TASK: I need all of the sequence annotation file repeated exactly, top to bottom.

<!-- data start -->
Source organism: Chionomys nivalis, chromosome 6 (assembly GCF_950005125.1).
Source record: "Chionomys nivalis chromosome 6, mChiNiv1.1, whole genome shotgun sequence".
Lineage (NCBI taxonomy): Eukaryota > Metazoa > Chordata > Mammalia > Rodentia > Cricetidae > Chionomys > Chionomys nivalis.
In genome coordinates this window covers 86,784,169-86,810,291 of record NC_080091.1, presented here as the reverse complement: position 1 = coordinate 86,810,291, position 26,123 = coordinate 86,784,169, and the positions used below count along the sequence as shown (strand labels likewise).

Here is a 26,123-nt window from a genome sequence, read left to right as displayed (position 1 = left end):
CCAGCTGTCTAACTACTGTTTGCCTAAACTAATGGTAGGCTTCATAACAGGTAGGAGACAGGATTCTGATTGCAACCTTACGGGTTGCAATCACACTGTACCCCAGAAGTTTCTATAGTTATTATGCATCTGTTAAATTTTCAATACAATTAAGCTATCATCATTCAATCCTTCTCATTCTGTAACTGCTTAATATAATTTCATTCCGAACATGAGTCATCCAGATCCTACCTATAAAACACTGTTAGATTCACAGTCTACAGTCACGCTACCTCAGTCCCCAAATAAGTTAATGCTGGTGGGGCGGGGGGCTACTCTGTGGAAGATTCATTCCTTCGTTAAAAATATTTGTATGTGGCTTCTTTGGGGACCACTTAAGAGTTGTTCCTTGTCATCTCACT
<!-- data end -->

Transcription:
Source organism: Chionomys nivalis, chromosome 6 (assembly GCF_950005125.1).
Source record: "Chionomys nivalis chromosome 6, mChiNiv1.1, whole genome shotgun sequence".
Lineage (NCBI taxonomy): Eukaryota > Metazoa > Chordata > Mammalia > Rodentia > Cricetidae > Chionomys > Chionomys nivalis.
In genome coordinates this window covers 86,784,169-86,810,291 of record NC_080091.1, presented here as the reverse complement: position 1 = coordinate 86,810,291, position 26,123 = coordinate 86,784,169, and the positions used below count along the sequence as shown (strand labels likewise).

Here is a 26,123-nt window from a genome sequence, read left to right as displayed (position 1 = left end):
CCAGCTGTCTAACTACTGTTTGCCTAAACTAATGGTAGGCTTCATAACAGGTAGGAGACAGGATTCTGATTGCAACCTTACGGGTTGCAATCACACTGTACCCCAGAAGTTTCTATAGTTATTATGCATCTGTTAAATTTTCAATACAATTAAGCTATCATCATTCAATCCTTCTCATTCTGTAACTGCTTAATATAATTTCATTCCGAACATGAGTCATCCAGATCCTACCTATAAAACACTGTTAGATTCACAGTCTACAGTCACGCTACCTCAGTCCCCAAATAAGTTAATGCTGGTGGGGCGGGGGGCTACTCTGTGGAAGATTCATTCCTTCGTTAAAAATATTTGTATGTGGCTTCTTTGGGGACCACTTAAGAGTTGTTCCTTGTCATCTCACT